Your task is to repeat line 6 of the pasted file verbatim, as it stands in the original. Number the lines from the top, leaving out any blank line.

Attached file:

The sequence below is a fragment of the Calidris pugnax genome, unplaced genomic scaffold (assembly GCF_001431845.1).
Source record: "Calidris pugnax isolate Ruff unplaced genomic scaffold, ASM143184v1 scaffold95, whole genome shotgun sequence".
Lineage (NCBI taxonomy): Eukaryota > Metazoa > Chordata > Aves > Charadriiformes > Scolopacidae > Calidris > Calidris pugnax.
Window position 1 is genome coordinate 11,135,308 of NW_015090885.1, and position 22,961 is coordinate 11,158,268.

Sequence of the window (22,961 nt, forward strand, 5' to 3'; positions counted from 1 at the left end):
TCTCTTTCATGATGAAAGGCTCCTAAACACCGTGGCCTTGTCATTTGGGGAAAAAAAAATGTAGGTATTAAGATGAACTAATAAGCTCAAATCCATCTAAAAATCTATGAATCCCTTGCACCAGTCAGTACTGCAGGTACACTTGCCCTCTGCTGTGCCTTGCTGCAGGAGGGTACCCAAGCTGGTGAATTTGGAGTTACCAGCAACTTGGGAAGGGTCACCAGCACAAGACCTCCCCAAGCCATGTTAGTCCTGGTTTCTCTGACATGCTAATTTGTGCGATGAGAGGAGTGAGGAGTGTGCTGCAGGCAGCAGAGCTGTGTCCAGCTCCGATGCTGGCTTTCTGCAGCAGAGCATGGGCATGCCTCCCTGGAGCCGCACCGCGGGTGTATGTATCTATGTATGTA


TCTCTTTCATGATGAAAGGCTCCTAAACACCGTGGCCTTGTCATTTGGGGAAAAAAAAATGTAGGTATTAAGATGAACTAATAAGCTCAAATCCATCTAAAAATCTATGAATCCCTTGCACCAGTCAGTACTGCAGGTACACTTGCCCTCTGCTGTGCCTTGCTGCAGGAGGGTACCCAAGCTGGTGAATTTGGAGTTACCAGCAACTTGGGAAGGGTCACCAGCACAAGACCTCCCCAAGCCATGTTAGTCCTGGTTTCTCTGACATGCTAATTTGTGCGATGAGAGGAGTGAGGAGTGTGCTGCAGGCAGCAGAGCTGTGTCCAGCTCCGATGCTGGCTTTCTGCAGCAGAGCATGGGCATGCCTCCCTGGAGCCGCACCGCGGGTGTATGTATCTATGTATGTA